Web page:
We first met Matthew at our Campsie advice bureau in December 2015. He had lived in community housing since 1983 and was seeking assistance with tenancy issues that he had with his landlord.
In 2006, Matthew was advised by the community housing provider responsible for his property that his unit was to be painted as part of fire safety renovations. With the help of his GP, Matthew was able to convince the housing provider to postpone the works due to his mental health.
Matthew is legally blind and suffers from advanced glaucoma as well as having mobility and balance issues. He also suffers from psychological medical problems and has been diagnosed with depression, general anxiety disorder, panic disorder, obsessive compulsive disorder and agoraphobia.
In 2008, a new community housing provider took responsibility for the management of Matthew’s property. In 2010, this provider notified Matthew that works needed to be carried out on his property in order to comply with safety measures required under legislation.
Since 2010, Matthew had been resistant to the proposed works. In 2015, unable to convince Matthew to have the works done on his property, the community housing provider brought an application before the NSW Administrative and Civil Tribunal (NCAT) seeking an order to allow them access to the property to have the works done.
Matthew was very concerned about the effect the intumescent (fire protection) painting and the overall works would have on his health and his mental condition. He was determined to avoid the works being carried out and believed that the community housing provider was out to get him and showed a lack of care for its tenants.
We were deeply concerned for Matthew’s health, both mentally and physically, and offered to assist him with the NCAT proceedings. As we worked with Matthew, he would constantly praise our efforts and often referred to an Associate lawyer from our office, Amy, as his ‘angel’.
At our first conciliation hearing at NCAT, we were unable to reach an agreement with the housing provider and the parties were ordered to prepare for a final hearing. Leading up to the hearing, we had gathered expert medical reports and were able to prepare Matthew’s affidavit with supporting evidence. It was evident from his medical records, that he was very unwell.
Two weeks before the final hearing, the representative from the community housing provider informed us that she was resigning. In her email to us, she wished us luck and applauded our support and assistance to vulnerable people like Matthew. This really lifted our hopes that we may be able to reach a settlement after all. She offered to arrange a meeting with Matthew, Salvos Legal and her successor. However, the meeting never went ahead as Matthew was unwilling to participate.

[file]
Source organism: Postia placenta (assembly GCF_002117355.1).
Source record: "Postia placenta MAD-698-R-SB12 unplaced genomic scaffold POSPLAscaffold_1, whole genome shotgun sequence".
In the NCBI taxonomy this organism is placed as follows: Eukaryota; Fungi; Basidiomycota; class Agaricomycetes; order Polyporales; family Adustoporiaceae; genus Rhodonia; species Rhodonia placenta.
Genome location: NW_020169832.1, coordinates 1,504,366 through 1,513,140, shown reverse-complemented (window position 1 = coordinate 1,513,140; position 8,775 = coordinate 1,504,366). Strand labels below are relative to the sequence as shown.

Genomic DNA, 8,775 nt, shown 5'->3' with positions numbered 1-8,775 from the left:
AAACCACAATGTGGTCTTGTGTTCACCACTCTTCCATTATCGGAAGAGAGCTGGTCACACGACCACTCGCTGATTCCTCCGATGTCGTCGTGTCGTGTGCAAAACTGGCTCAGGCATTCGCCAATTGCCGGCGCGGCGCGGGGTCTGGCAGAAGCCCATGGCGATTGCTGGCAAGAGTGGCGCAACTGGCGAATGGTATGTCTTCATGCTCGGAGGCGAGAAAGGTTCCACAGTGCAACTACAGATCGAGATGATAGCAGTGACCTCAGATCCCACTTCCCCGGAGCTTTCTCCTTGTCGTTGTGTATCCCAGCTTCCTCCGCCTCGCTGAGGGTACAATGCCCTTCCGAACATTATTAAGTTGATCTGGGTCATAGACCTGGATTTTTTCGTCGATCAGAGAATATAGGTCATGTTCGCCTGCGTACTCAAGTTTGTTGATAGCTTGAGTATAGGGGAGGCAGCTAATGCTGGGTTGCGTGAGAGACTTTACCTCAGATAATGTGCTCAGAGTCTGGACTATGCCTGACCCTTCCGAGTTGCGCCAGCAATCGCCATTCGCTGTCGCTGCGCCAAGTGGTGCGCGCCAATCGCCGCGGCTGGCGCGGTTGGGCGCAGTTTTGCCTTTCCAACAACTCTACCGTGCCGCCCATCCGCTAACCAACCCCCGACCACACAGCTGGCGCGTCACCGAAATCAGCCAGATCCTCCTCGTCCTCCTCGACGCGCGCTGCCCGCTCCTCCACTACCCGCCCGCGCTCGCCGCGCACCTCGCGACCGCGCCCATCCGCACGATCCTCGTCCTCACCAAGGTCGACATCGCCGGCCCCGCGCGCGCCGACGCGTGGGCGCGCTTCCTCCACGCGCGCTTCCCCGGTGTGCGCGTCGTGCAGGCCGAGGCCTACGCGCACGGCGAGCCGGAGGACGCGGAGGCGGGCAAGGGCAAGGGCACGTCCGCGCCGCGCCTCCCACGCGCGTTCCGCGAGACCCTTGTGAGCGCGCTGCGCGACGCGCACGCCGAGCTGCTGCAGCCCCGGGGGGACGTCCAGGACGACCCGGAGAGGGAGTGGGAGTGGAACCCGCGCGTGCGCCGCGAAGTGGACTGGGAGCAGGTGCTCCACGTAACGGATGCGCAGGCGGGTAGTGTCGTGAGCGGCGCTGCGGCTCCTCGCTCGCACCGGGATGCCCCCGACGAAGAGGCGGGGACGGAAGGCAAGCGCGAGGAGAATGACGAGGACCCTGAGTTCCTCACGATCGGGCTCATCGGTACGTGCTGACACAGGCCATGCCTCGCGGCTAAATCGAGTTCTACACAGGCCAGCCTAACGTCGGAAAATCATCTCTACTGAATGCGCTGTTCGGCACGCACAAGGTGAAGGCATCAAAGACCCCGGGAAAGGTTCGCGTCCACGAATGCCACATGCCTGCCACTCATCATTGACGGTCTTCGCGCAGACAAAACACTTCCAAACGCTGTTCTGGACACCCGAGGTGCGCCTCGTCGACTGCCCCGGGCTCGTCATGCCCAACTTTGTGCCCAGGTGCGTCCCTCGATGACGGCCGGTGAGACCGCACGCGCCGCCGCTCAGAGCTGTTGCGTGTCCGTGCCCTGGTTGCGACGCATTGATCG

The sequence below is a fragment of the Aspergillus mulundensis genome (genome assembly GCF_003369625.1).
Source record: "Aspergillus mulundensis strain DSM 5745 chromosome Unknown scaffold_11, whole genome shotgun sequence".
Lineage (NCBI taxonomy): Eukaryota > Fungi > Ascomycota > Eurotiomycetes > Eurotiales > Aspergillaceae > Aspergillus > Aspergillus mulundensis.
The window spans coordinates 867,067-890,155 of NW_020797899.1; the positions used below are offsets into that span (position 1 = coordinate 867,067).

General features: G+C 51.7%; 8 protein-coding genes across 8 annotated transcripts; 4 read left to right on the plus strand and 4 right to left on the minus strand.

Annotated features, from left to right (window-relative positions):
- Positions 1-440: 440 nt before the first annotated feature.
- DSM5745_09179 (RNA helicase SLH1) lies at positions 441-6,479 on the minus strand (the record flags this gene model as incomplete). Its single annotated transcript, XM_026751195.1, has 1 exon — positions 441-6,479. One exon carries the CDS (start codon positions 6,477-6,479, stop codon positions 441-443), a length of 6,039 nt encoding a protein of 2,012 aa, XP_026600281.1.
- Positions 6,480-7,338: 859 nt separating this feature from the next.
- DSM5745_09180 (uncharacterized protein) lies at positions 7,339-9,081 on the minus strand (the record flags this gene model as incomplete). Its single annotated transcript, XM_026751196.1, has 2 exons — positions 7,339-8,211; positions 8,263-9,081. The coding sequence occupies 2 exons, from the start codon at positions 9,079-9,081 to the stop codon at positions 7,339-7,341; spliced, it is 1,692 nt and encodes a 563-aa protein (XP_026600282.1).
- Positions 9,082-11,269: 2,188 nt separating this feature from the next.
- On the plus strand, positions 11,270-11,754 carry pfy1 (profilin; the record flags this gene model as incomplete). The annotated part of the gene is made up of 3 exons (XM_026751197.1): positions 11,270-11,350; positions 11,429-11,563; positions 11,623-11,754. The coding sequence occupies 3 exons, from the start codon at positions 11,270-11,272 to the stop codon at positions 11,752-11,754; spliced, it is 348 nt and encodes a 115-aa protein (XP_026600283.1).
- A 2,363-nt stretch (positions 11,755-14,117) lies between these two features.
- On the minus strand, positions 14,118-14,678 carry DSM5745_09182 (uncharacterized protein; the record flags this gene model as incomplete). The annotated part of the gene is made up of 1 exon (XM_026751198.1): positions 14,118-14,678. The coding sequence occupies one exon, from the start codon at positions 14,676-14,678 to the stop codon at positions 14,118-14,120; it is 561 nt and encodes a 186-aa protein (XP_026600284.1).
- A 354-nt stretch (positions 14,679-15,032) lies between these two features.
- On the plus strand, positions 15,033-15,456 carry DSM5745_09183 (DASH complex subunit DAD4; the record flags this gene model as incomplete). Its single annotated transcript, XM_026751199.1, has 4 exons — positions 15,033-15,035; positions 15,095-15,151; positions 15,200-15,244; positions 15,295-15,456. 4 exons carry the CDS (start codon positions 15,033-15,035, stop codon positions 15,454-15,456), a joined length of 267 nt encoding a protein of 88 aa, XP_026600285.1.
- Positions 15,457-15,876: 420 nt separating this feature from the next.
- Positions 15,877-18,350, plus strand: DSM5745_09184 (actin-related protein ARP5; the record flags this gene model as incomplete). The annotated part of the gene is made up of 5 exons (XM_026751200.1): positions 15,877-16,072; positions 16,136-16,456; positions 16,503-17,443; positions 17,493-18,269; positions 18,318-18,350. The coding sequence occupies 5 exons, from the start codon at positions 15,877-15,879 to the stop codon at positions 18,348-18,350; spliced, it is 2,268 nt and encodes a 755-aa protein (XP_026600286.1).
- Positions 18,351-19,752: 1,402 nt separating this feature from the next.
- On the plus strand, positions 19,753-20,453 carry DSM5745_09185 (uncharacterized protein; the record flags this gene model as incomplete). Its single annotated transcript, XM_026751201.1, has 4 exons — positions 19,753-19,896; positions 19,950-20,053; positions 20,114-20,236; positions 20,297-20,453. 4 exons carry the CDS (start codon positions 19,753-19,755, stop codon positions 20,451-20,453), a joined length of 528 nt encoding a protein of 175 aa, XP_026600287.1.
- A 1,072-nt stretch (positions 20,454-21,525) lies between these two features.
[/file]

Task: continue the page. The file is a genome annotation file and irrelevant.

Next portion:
The hearing date finally came around and we went to NCAT with instructions from Matthew to avoid the renovation works being carried out and, if unsuccessful, to reach some form of agreement with the housing provider. Neither was successful and we proceeded to the final hearing.
The presiding Member asked Matthew to wait outside while he listened to both representatives, as Matthew was being disruptive to the proceedings.
After listening to both sides, the Member confirmed that as the landlord’s agent, the housing provider was legally entitled to request that the renovation works occur. But taking into account Matthew’s physical and mental health concerns, the Member ordered that the works be completed in two days, that Matthew be allowed to return to home each night, and that the housing provider make available a dehumidifier to minimise paint fumes. Although the works weren’t postponed indefinitely, we were able to give Matthew some comfort with this outcome.
The works were ordered to take place in June, however, following the hearing, the housing provider requested that the works be postponed until this summer. This was what Matthew had hoped for during the NCAT proceedings.
Whether this was coincidence or providence, Matthew was delighted when we informed him that he would have plenty of time to come to get comfortable with the works being undertaken later in the year and under more sympathetic circumstances. He has expressed to us that he is now very happy and free of the stress the situation has put him in over the past few years.